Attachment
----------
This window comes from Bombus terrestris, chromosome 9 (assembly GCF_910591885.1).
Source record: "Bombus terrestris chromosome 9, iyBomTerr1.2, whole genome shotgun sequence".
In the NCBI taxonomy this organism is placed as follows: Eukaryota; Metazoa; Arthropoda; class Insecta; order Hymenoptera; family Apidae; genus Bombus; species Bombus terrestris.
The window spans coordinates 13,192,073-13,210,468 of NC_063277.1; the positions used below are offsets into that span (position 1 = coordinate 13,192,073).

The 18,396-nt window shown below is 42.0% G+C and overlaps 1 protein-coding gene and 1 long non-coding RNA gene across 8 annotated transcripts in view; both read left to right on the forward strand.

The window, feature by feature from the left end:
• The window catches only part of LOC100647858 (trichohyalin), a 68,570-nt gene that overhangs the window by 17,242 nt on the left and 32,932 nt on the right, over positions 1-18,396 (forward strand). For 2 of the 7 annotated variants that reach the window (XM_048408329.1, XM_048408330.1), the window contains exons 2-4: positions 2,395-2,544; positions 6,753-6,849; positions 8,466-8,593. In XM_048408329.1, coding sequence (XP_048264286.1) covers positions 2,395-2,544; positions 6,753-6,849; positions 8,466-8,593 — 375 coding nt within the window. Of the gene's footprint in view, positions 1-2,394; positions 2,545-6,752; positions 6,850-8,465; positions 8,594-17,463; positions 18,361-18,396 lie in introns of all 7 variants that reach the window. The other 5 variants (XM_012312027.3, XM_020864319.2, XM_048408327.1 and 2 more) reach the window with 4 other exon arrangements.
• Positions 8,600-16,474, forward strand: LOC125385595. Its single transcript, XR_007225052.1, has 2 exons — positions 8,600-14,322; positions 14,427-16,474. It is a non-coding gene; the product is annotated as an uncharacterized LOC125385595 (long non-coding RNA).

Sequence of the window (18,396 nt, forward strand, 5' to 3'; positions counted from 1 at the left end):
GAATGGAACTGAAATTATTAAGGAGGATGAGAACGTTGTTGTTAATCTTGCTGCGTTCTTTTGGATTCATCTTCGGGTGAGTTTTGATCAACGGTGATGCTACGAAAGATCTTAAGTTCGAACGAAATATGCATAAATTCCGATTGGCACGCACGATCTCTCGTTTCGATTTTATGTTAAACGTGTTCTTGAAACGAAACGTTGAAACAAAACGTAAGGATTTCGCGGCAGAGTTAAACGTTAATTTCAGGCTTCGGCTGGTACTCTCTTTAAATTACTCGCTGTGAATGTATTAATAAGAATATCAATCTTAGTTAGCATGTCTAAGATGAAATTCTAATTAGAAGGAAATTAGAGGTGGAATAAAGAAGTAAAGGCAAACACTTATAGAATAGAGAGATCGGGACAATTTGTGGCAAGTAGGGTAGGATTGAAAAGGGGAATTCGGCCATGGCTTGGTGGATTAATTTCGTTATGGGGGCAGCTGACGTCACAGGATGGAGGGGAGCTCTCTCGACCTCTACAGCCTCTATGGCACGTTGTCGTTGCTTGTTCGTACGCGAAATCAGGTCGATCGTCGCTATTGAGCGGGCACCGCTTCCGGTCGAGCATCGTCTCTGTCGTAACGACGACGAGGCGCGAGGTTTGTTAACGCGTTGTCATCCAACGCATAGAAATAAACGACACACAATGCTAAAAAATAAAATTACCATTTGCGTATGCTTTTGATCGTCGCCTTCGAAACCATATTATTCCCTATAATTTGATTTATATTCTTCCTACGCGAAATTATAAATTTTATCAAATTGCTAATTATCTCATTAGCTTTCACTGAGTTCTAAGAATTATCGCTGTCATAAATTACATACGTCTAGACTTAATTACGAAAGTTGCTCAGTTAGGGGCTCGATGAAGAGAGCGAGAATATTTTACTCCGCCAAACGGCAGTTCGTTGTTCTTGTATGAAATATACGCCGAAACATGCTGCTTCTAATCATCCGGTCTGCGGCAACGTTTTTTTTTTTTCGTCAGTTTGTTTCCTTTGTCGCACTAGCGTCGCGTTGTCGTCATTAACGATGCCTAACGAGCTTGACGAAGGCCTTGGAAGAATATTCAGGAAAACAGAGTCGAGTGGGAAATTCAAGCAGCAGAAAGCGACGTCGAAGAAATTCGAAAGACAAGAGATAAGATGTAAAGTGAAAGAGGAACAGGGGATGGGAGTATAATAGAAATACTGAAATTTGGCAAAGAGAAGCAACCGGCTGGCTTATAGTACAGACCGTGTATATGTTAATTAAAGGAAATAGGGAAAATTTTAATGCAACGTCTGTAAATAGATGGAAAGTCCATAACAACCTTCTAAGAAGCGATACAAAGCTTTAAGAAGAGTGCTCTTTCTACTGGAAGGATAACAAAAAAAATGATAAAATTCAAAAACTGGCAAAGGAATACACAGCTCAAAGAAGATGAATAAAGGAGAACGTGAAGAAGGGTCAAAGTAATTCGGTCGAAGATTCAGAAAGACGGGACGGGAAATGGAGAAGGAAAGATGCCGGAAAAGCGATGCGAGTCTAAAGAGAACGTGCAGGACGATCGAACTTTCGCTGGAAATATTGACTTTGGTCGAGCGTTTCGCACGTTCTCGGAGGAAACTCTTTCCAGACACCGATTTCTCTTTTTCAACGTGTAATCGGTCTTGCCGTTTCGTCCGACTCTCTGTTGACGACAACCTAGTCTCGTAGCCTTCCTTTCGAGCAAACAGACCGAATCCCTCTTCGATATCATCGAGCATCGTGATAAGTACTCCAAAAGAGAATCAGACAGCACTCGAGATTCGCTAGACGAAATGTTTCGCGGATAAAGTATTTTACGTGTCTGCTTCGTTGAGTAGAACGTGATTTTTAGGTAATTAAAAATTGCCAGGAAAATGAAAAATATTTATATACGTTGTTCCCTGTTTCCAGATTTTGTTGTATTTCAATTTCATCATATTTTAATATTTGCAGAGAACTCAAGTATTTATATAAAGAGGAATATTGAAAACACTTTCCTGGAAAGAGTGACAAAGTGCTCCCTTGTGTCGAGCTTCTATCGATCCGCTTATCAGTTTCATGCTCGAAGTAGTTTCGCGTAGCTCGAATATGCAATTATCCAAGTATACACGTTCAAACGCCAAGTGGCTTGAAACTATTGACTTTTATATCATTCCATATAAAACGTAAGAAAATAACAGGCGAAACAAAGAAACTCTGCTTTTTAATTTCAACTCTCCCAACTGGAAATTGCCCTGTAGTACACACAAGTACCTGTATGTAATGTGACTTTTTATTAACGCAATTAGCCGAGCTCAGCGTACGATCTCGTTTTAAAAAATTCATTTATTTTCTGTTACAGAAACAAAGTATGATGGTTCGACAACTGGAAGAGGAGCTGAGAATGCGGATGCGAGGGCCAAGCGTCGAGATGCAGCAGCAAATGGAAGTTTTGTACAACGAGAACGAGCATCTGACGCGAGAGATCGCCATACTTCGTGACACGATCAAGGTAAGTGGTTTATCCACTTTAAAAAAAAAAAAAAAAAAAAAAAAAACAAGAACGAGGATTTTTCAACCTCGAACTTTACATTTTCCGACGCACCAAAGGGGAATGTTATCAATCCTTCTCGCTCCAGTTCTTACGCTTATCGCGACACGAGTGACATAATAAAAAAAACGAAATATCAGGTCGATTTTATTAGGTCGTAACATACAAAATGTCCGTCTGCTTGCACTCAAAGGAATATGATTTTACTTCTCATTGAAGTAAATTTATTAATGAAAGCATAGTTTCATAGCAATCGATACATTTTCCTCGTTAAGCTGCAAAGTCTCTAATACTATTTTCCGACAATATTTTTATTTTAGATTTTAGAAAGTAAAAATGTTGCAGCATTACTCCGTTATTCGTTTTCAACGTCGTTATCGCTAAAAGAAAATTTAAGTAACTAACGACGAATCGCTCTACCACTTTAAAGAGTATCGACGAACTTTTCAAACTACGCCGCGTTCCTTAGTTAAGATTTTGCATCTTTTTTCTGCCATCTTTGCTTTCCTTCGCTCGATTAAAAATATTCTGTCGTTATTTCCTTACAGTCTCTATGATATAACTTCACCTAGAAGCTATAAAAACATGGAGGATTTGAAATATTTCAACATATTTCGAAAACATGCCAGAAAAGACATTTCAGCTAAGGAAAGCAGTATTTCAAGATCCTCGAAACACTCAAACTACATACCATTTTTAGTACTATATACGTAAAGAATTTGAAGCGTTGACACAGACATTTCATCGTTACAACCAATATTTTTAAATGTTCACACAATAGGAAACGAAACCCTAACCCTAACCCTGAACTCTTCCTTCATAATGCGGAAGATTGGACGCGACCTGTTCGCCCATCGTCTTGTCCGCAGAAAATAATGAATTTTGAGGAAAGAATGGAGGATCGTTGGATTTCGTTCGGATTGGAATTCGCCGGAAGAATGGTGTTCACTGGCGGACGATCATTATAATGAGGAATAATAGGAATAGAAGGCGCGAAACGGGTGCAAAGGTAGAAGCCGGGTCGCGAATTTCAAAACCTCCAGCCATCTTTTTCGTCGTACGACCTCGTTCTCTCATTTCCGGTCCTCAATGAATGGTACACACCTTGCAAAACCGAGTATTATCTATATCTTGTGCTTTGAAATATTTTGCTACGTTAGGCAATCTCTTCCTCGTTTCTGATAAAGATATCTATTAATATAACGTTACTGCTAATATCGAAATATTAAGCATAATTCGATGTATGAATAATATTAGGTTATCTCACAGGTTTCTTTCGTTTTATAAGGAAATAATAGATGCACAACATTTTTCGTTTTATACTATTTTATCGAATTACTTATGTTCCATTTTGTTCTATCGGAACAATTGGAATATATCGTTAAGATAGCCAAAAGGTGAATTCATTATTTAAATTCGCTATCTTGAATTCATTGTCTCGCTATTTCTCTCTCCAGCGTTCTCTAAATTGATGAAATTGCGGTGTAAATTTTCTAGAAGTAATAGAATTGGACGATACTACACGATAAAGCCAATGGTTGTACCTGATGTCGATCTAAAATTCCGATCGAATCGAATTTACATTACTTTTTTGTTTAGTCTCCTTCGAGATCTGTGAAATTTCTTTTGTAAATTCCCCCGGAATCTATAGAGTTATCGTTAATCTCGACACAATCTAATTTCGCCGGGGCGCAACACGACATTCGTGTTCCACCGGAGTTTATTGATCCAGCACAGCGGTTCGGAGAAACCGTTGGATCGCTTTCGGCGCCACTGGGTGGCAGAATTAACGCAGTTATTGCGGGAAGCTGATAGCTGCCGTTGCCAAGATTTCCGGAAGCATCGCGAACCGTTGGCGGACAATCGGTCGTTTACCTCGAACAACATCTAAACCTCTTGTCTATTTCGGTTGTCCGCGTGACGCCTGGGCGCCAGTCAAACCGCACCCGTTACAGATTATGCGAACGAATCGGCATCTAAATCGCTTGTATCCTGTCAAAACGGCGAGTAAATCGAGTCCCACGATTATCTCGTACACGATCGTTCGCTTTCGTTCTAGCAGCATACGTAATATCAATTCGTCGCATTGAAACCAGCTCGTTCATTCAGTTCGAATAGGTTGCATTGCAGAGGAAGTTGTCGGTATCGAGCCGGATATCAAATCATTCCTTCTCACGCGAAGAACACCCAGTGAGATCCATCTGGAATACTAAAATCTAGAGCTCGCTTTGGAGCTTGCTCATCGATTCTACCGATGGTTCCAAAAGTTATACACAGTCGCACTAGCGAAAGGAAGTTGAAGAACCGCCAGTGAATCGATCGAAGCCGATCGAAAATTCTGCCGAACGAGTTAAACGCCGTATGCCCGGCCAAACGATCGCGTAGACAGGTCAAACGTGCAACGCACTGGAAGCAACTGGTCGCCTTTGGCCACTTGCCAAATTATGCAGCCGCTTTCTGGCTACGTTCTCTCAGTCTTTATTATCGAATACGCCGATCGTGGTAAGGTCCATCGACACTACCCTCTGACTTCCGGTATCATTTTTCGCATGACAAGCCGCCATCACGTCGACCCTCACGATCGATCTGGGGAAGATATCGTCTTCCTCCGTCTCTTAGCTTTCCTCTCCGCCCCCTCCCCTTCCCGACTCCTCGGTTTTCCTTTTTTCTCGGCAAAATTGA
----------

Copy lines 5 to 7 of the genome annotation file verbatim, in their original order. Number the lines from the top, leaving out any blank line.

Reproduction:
The 18,396-nt window shown below is 42.0% G+C and overlaps 1 protein-coding gene and 1 long non-coding RNA gene across 8 annotated transcripts in view; both read left to right on the forward strand.

The window, feature by feature from the left end:
• The window catches only part of LOC100647858 (trichohyalin), a 68,570-nt gene that overhangs the window by 17,242 nt on the left and 32,932 nt on the right, over positions 1-18,396 (forward strand). For 2 of the 7 annotated variants that reach the window (XM_048408329.1, XM_048408330.1), the window contains exons 2-4: positions 2,395-2,544; positions 6,753-6,849; positions 8,466-8,593. In XM_048408329.1, coding sequence (XP_048264286.1) covers positions 2,395-2,544; positions 6,753-6,849; positions 8,466-8,593 — 375 coding nt within the window. Of the gene's footprint in view, positions 1-2,394; positions 2,545-6,752; positions 6,850-8,465; positions 8,594-17,463; positions 18,361-18,396 lie in introns of all 7 variants that reach the window. The other 5 variants (XM_012312027.3, XM_020864319.2, XM_048408327.1 and 2 more) reach the window with 4 other exon arrangements.